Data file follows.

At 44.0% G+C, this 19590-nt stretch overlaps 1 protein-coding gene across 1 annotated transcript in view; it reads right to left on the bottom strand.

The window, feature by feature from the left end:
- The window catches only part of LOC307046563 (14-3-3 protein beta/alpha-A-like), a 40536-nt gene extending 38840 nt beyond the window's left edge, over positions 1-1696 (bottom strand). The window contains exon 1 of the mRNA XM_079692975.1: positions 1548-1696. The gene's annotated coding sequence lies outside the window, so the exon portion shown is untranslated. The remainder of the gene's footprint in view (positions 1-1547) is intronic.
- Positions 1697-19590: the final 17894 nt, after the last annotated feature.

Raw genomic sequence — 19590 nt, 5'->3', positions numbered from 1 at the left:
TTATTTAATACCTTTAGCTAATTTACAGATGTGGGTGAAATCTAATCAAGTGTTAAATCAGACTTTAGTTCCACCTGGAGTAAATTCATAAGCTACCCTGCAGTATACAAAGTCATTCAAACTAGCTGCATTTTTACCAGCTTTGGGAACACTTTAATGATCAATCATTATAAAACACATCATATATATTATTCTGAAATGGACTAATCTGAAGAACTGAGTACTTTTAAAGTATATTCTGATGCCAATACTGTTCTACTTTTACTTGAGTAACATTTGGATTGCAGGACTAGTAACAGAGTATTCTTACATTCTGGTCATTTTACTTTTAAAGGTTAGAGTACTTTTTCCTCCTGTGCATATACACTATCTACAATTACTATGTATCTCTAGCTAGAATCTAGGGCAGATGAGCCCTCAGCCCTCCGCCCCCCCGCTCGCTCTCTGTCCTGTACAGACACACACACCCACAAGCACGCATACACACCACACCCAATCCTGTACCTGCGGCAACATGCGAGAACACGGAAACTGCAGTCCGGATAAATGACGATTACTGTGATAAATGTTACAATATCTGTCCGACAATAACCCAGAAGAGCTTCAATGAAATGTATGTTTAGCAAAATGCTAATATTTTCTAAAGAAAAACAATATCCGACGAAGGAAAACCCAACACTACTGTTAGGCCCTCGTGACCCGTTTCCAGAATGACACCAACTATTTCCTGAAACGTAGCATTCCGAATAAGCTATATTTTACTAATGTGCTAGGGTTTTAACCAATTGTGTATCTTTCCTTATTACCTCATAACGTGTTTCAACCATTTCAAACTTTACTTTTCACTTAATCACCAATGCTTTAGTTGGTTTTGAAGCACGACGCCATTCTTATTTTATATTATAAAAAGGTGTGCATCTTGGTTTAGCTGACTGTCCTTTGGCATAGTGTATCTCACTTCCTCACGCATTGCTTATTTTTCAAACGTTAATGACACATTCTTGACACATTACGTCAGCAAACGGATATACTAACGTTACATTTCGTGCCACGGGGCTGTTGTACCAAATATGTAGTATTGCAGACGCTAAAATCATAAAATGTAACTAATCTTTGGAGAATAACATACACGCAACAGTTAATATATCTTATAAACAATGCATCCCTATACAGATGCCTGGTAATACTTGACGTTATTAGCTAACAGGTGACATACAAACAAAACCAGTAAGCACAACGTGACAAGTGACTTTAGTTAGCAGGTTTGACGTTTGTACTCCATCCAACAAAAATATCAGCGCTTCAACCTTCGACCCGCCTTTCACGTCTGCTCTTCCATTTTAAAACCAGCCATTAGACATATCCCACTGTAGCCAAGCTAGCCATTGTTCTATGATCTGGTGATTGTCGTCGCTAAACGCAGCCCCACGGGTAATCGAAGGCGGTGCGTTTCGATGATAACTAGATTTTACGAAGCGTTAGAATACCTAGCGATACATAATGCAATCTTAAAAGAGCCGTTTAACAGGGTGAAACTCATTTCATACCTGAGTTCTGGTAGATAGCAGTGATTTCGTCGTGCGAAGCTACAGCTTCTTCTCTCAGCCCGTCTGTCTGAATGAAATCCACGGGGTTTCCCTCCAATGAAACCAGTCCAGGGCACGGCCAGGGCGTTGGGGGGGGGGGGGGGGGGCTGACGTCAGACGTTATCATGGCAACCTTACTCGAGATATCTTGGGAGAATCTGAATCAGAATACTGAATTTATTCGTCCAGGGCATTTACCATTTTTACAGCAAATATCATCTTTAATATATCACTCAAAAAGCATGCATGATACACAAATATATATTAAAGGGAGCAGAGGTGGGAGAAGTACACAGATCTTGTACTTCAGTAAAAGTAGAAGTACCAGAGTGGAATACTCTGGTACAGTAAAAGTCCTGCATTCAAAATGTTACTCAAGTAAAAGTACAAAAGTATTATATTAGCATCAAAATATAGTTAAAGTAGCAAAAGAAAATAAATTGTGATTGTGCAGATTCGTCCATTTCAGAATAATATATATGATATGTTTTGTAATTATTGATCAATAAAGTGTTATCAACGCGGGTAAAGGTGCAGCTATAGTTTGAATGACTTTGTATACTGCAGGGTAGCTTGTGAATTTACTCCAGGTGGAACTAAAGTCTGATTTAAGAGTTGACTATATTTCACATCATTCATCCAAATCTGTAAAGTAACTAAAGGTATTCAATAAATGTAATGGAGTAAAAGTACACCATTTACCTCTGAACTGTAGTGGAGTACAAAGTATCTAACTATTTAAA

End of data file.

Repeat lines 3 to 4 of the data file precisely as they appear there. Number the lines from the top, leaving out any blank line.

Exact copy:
- The window catches only part of LOC307046563 (14-3-3 protein beta/alpha-A-like), a 40536-nt gene extending 38840 nt beyond the window's left edge, over positions 1-1696 (bottom strand). The window contains exon 1 of the mRNA XM_079692975.1: positions 1548-1696. The gene's annotated coding sequence lies outside the window, so the exon portion shown is untranslated. The remainder of the gene's footprint in view (positions 1-1547) is intronic.
- Positions 1697-19590: the final 17894 nt, after the last annotated feature.